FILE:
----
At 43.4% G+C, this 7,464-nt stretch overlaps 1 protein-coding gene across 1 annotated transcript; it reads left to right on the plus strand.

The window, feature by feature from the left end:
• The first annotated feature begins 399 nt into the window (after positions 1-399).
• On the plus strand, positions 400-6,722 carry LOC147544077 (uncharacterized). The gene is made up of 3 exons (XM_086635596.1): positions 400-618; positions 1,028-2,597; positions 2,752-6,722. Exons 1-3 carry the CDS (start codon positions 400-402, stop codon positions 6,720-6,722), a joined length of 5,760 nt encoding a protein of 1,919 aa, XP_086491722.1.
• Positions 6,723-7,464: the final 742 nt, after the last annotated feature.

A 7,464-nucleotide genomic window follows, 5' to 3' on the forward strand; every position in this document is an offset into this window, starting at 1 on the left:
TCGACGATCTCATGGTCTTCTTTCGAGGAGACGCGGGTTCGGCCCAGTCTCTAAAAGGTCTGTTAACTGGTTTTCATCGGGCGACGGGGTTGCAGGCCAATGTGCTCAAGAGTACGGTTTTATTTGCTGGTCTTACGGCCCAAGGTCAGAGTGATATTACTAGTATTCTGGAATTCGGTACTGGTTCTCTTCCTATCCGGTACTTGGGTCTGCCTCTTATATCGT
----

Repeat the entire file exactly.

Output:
At 43.4% G+C, this 7,464-nt stretch overlaps 1 protein-coding gene across 1 annotated transcript; it reads left to right on the plus strand.

The window, feature by feature from the left end:
• The first annotated feature begins 399 nt into the window (after positions 1-399).
• On the plus strand, positions 400-6,722 carry LOC147544077 (uncharacterized). The gene is made up of 3 exons (XM_086635596.1): positions 400-618; positions 1,028-2,597; positions 2,752-6,722. Exons 1-3 carry the CDS (start codon positions 400-402, stop codon positions 6,720-6,722), a joined length of 5,760 nt encoding a protein of 1,919 aa, XP_086491722.1.
• Positions 6,723-7,464: the final 742 nt, after the last annotated feature.

A 7,464-nucleotide genomic window follows, 5' to 3' on the forward strand; every position in this document is an offset into this window, starting at 1 on the left:
TCGACGATCTCATGGTCTTCTTTCGAGGAGACGCGGGTTCGGCCCAGTCTCTAAAAGGTCTGTTAACTGGTTTTCATCGGGCGACGGGGTTGCAGGCCAATGTGCTCAAGAGTACGGTTTTATTTGCTGGTCTTACGGCCCAAGGTCAGAGTGATATTACTAGTATTCTGGAATTCGGTACTGGTTCTCTTCCTATCCGGTACTTGGGTCTGCCTCTTATATCGT